Still, to his credit Robertson traces the origins of this phenomenon back to the McCarthy era where conservatives would justify Sen. Joe McCarthy's worst excesses by intoning that he "at least he stood for something," whereas his opponents allegedly had no similar certitude of purpose. But while McCarthyism may have been the historical precedent to what we see spewed ad nauseum in virtually all conservative media content today (particularly since Trump, who elevated the heinous and offensive to an art form) it now seems that that "owning the libs" has become the entire rationale for a Republican Party singularly bereft of any ability to perform its supposed intended function of governing on behalf of the American people.

Robertson also quotes Marshall Kosloff, who comes closer to the truth:

"It basically offers the party a way of resolving the contradictions within a realigning party, that increasingly is appealing to down-market white voters and certain working-class Black and Hispanic voters, but that also has a pretty plutocratic agenda at the policy level." In other words: Owning the libs offers bread and circuses for the pro-Trump right while Republicans quietly pursue a traditional program of deregulation and tax cuts at the policy level.

So 'owning the libs' is at the very least, a scam, a feint, a mask for the Republican Party's utter indifference to the real-life concerns of their constituents, for whom elected Republicans have had absolutely nothing to offer. It's distracting entertainment, substituted as policy. But is it more than that?

As the Biden administration enters its third full month, it's useful to recount exactly what Republicans have done in the interim. Thus far the only reaction from the right to the progressive measures being instituted on an almost-daily basis by the new administration has been an exercise in outrage politics: From the truly ridiculous, such as the saga of Dr. Seuss and Mr. Potato Head, to anti-immigrant racism, with Fox News ginning up outrage towards an over-hyped "border crisis," to amplifying the simplistic hatred of anti-transgender bias.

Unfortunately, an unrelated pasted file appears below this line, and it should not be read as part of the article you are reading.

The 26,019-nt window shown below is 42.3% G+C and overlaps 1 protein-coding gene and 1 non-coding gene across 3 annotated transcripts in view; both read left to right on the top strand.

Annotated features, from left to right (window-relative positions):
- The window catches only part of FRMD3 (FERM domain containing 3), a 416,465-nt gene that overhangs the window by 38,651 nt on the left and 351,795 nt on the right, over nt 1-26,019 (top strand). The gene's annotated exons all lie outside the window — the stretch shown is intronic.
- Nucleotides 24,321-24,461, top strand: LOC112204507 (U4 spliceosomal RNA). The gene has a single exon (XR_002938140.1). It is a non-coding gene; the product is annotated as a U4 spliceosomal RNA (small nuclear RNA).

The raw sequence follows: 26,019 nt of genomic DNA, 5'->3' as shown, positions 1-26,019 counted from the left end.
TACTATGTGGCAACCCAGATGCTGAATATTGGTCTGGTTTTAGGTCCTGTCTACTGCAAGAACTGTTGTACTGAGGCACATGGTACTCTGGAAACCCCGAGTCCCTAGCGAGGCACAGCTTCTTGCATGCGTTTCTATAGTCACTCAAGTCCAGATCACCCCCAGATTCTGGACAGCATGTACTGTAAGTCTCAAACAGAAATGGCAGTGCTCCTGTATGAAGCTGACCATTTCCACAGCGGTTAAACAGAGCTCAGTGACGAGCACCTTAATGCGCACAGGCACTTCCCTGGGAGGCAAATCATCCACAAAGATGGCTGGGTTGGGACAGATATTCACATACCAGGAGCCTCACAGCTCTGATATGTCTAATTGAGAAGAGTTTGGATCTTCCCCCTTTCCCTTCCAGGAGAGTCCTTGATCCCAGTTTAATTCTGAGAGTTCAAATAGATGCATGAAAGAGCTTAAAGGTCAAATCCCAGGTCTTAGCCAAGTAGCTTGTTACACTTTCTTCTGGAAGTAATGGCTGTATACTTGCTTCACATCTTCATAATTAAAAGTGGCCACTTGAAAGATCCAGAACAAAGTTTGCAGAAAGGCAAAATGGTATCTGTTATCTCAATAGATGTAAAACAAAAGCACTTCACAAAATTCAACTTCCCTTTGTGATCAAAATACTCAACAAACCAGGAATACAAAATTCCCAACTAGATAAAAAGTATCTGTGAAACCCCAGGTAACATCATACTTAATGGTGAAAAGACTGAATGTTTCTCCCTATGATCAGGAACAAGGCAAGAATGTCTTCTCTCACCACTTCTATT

All of these tactics have something in common: they're performative exaggerations of social and cultural shifts that in reality have little or no tangible impact upon the daily lives of Republican constituents. Show me a Republican whose lives have actually been affected by an undocumented immigrant (few Republicans know any, and fewer still aspire to the "jobs" they fill), by a children's book few if any Republicans have ever read, or by a transgender child playing sports (few Republicans have ever encountered one). These are all red herrings — shiny objects for the right to hold up and point to with one hand, while the other hand is busy with more substantive goals, such as impeding people from voting.

But they're also symptomatic of a party that has completely abandoned "policy" as a governing principle. Instead, what we see is a Republican Party that has committed itself to one goal only — maintaining its grip on power by totally committing itself to inflammatory cultural issues such as immigration. In its drive to maintain power the GOP has adopted the same tactics of far-right parties in Europe, stoking grievances with apocalyptic, xenophobic rhetoric against immigrants and so-called "social deviants" such as LGBTQ people whom it attempts to marginalize as a threat to the "purity" of the population.

As was observed by Thomas Mann and Norman Ornstein last year, the modern Republican Party now closely resembles the neo-Nazi and white nationalist parties now emergent in Europe, such as Germany's AfD and Hungary's Fidesz, both in its ideological makeup and tactics, as it relentlessly tacks rightward.

The GOP has become an insurgent outlier in American politics. It is ideologically extreme; scornful of compromise; unmoved by conventional understanding of facts, evidence and science; and dismissive of the legitimacy of its political opposition.

What we see in the behavior of these proto-fascist European parties is another, peculiarly European version of the "own the libs" approach, by mocking the Holocaust, for example, as reported by the BBC:

The party's leader in the eastern state of Thuringia, Björn Höcke, once described Berlin's Holocaust memorial as a "monument of shame" and called for a "180-degree turnaround" in Germany's handling of its Nazi past. Picking up the same theme, Alexander Gauland trivialised the Nazi era as "just a speck of bird's muck in more than 1,000 years of successful Germany history".